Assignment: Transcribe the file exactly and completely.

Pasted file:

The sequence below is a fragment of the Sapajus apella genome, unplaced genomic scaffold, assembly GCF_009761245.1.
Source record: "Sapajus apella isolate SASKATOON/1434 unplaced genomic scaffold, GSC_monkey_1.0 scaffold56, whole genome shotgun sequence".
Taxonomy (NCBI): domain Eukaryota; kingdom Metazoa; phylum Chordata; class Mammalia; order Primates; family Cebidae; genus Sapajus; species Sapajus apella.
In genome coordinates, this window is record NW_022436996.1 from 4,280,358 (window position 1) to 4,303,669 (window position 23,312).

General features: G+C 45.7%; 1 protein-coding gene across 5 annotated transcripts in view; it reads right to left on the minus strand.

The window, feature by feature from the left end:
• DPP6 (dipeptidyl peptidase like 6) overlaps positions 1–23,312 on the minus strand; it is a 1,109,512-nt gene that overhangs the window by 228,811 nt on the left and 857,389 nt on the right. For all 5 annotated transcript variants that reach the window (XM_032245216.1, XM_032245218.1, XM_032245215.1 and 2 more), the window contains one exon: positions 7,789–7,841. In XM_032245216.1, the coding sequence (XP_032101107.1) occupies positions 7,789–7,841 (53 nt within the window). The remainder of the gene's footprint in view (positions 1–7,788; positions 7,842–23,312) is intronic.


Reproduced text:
The sequence below is a fragment of the Sapajus apella genome, unplaced genomic scaffold, assembly GCF_009761245.1.
Source record: "Sapajus apella isolate SASKATOON/1434 unplaced genomic scaffold, GSC_monkey_1.0 scaffold56, whole genome shotgun sequence".
Taxonomy (NCBI): domain Eukaryota; kingdom Metazoa; phylum Chordata; class Mammalia; order Primates; family Cebidae; genus Sapajus; species Sapajus apella.
In genome coordinates, this window is record NW_022436996.1 from 4,280,358 (window position 1) to 4,303,669 (window position 23,312).

General features: G+C 45.7%; 1 protein-coding gene across 5 annotated transcripts in view; it reads right to left on the minus strand.

The window, feature by feature from the left end:
• DPP6 (dipeptidyl peptidase like 6) overlaps positions 1–23,312 on the minus strand; it is a 1,109,512-nt gene that overhangs the window by 228,811 nt on the left and 857,389 nt on the right. For all 5 annotated transcript variants that reach the window (XM_032245216.1, XM_032245218.1, XM_032245215.1 and 2 more), the window contains one exon: positions 7,789–7,841. In XM_032245216.1, the coding sequence (XP_032101107.1) occupies positions 7,789–7,841 (53 nt within the window). The remainder of the gene's footprint in view (positions 1–7,788; positions 7,842–23,312) is intronic.